Berliners are being invited to a party thrown by the EU in its own honour, and reportedly setting the bloc back about 1.7m euros (£1m).
Berlin is seen as a symbolic venue for the EU party
This month's party celebrates the 50th anniversary of the Treaty of Rome, which laid the foundations for the EU.
A highlight will be an all-night clubbing extravaganza, in which ravers can hop between 35 Berlin nightclubs for an EU-subsidised 12 euros (£8).
There will also be free bratwurst and beer, and museums will open all night.
"We want to create a party atmosphere and awaken curiosity in Europe," said a German government official.
"It's a public celebration and we want to remind people of the big idea."
The two-day party, on 24-25 March, is being held in Germany because the country currently holds the rotating presidency of the EU.
Berlin - a formerly war-torn and divided city - is also seen as a symbolic venue in which to celebrate the modern unity of Europe.
The leaders of all 27 EU member states will descend on the German capital for an informal summit over the weekend, during which they will sign a "Berlin Declaration", reiterating the bloc's goals and achievements.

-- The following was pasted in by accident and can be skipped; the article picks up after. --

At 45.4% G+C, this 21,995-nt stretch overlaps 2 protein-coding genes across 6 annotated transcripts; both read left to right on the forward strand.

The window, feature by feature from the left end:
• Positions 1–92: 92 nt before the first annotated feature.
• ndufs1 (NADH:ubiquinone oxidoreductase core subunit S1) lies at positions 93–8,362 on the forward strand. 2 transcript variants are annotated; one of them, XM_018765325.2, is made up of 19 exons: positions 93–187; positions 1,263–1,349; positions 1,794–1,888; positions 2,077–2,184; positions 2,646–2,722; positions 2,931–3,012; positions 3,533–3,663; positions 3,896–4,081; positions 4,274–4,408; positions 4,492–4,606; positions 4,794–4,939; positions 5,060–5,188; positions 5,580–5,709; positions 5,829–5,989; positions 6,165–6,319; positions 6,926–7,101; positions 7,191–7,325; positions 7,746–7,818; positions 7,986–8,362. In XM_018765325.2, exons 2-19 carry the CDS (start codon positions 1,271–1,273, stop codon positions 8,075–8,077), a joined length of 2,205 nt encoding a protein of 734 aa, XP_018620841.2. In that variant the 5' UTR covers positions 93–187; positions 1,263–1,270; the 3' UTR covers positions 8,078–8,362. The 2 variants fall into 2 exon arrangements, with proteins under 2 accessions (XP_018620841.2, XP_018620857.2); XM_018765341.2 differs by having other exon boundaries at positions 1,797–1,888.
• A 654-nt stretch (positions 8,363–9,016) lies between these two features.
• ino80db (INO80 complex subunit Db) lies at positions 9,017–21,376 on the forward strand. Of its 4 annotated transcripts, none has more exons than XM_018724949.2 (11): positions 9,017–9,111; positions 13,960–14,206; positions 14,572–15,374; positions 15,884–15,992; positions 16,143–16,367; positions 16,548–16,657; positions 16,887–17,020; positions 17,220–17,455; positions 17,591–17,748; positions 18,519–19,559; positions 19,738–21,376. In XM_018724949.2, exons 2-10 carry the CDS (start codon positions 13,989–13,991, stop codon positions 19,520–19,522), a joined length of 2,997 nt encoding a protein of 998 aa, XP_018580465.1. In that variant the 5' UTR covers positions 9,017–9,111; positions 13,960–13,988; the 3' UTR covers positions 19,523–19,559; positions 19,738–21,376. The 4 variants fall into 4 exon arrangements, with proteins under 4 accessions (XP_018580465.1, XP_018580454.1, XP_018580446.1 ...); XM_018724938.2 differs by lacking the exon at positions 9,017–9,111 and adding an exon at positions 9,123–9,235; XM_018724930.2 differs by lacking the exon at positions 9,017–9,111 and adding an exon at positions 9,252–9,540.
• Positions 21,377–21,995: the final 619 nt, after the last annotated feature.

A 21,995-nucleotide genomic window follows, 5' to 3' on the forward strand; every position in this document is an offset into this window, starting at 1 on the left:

German Chancellor Angela Merkel, French President Jacques Chirac and British Prime Minister Tony Blair will attend a performance of Beethoven's 5th Symphony by the Berlin Philharmonic, followed by a banquet and a firework display.
The general public, meanwhile, will be treated to a free open-air concert near the Brandenburg Gate by bands from all over Europe.
They include veteran English rocker Joe Cocker, Scottish folk band The Unusual Suspects, and Outlandish, a Danish-Moroccan trio, which has a wide Muslim fan base.